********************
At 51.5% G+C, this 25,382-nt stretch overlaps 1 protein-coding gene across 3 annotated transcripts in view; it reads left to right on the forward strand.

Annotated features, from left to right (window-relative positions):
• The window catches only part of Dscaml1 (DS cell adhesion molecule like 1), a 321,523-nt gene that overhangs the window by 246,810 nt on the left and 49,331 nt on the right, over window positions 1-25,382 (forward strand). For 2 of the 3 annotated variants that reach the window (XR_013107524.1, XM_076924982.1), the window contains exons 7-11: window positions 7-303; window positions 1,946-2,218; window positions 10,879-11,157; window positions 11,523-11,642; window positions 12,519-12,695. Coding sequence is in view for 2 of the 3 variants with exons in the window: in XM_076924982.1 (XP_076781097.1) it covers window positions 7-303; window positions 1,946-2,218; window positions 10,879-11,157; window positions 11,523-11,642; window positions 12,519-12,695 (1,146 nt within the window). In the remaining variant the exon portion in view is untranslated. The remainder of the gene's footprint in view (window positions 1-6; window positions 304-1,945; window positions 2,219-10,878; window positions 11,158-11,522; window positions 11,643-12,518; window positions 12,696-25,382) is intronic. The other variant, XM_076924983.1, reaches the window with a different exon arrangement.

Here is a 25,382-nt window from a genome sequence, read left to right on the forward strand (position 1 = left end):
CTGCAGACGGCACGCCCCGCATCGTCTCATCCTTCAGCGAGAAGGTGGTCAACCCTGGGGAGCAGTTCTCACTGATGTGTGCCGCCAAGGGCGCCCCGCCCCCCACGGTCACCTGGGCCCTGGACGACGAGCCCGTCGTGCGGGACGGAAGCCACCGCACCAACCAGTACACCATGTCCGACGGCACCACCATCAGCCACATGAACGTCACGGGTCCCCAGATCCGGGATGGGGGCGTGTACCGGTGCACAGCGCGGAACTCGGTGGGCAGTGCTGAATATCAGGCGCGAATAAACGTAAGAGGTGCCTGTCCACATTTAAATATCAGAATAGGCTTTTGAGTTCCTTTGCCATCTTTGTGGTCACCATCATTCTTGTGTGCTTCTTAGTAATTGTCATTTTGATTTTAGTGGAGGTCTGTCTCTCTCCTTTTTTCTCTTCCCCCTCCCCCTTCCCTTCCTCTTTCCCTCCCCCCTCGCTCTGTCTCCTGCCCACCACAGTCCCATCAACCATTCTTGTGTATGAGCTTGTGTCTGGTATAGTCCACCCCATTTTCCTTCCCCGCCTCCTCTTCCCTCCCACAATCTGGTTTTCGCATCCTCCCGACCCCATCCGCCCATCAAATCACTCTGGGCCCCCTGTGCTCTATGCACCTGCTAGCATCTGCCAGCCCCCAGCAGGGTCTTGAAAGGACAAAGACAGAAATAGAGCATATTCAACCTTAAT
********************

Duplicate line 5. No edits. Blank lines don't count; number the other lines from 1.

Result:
CTGCAGACGGCACGCCCCGCATCGTCTCATCCTTCAGCGAGAAGGTGGTCAACCCTGGGGAGCAGTTCTCACTGATGTGTGCCGCCAAGGGCGCCCCGCCCCCCACGGTCACCTGGGCCCTGGACGACGAGCCCGTCGTGCGGGACGGAAGCCACCGCACCAACCAGTACACCATGTCCGACGGCACCACCATCAGCCACATGAACGTCACGGGTCCCCAGATCCGGGATGGGGGCGTGTACCGGTGCACAGCGCGGAACTCGGTGGGCAGTGCTGAATATCAGGCGCGAATAAACGTAAGAGGTGCCTGTCCACATTTAAATATCAGAATAGGCTTTTGAGTTCCTTTGCCATCTTTGTGGTCACCATCATTCTTGTGTGCTTCTTAGTAATTGTCATTTTGATTTTAGTGGAGGTCTGTCTCTCTCCTTTTTTCTCTTCCCCCTCCCCCTTCCCTTCCTCTTTCCCTCCCCCCTCGCTCTGTCTCCTGCCCACCACAGTCCCATCAACCATTCTTGTGTATGAGCTTGTGTCTGGTATAGTCCACCCCATTTTCCTTCCCCGCCTCCTCTTCCCTCCCACAATCTGGTTTTCGCATCCTCCCGACCCCATCCGCCCATCAAATCACTCTGGGCCCCCTGTGCTCTATGCACCTGCTAGCATCTGCCAGCCCCCAGCAGGGTCTTGAAAGGACAAAGACAGAAATAGAGCATATTCAACCTTAAT